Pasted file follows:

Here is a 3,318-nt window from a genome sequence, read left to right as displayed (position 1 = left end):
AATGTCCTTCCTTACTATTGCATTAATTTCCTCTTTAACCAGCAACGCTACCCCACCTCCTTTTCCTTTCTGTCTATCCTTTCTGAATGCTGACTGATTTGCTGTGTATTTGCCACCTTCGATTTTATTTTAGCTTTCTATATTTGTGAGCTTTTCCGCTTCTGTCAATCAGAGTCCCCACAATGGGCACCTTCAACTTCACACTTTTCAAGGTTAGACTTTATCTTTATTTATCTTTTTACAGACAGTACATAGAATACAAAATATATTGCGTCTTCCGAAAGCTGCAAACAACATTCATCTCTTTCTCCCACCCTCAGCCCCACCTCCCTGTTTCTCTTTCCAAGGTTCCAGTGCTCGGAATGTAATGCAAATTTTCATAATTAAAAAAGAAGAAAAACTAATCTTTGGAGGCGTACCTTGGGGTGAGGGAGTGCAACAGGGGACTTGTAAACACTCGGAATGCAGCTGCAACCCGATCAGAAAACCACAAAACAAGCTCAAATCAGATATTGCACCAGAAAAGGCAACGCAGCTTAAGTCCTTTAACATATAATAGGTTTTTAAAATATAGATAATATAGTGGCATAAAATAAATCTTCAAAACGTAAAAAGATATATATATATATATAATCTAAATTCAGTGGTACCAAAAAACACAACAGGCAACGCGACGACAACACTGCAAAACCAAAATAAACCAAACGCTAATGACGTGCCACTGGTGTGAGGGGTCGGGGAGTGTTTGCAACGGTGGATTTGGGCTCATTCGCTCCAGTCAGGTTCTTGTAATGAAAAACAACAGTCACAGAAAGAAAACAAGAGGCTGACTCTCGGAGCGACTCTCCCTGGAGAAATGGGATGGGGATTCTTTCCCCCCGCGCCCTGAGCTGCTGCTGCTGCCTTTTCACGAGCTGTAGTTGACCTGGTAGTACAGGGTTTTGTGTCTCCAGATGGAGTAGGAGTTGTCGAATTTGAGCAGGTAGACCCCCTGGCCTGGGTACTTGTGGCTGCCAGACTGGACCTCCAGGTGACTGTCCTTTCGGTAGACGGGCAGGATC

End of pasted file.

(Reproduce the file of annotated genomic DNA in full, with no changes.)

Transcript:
Here is a 3,318-nt window from a genome sequence, read left to right as displayed (position 1 = left end):
AATGTCCTTCCTTACTATTGCATTAATTTCCTCTTTAACCAGCAACGCTACCCCACCTCCTTTTCCTTTCTGTCTATCCTTTCTGAATGCTGACTGATTTGCTGTGTATTTGCCACCTTCGATTTTATTTTAGCTTTCTATATTTGTGAGCTTTTCCGCTTCTGTCAATCAGAGTCCCCACAATGGGCACCTTCAACTTCACACTTTTCAAGGTTAGACTTTATCTTTATTTATCTTTTTACAGACAGTACATAGAATACAAAATATATTGCGTCTTCCGAAAGCTGCAAACAACATTCATCTCTTTCTCCCACCCTCAGCCCCACCTCCCTGTTTCTCTTTCCAAGGTTCCAGTGCTCGGAATGTAATGCAAATTTTCATAATTAAAAAAGAAGAAAAACTAATCTTTGGAGGCGTACCTTGGGGTGAGGGAGTGCAACAGGGGACTTGTAAACACTCGGAATGCAGCTGCAACCCGATCAGAAAACCACAAAACAAGCTCAAATCAGATATTGCACCAGAAAAGGCAACGCAGCTTAAGTCCTTTAACATATAATAGGTTTTTAAAATATAGATAATATAGTGGCATAAAATAAATCTTCAAAACGTAAAAAGATATATATATATATATAATCTAAATTCAGTGGTACCAAAAAACACAACAGGCAACGCGACGACAACACTGCAAAACCAAAATAAACCAAACGCTAATGACGTGCCACTGGTGTGAGGGGTCGGGGAGTGTTTGCAACGGTGGATTTGGGCTCATTCGCTCCAGTCAGGTTCTTGTAATGAAAAACAACAGTCACAGAAAGAAAACAAGAGGCTGACTCTCGGAGCGACTCTCCCTGGAGAAATGGGATGGGGATTCTTTCCCCCCGCGCCCTGAGCTGCTGCTGCTGCCTTTTCACGAGCTGTAGTTGACCTGGTAGTACAGGGTTTTGTGTCTCCAGATGGAGTAGGAGTTGTCGAATTTGAGCAGGTAGACCCCCTGGCCTGGGTACTTGTGGCTGCCAGACTGGACCTCCAGGTGACTGTCCTTTCGGTAGACGGGCAGGATC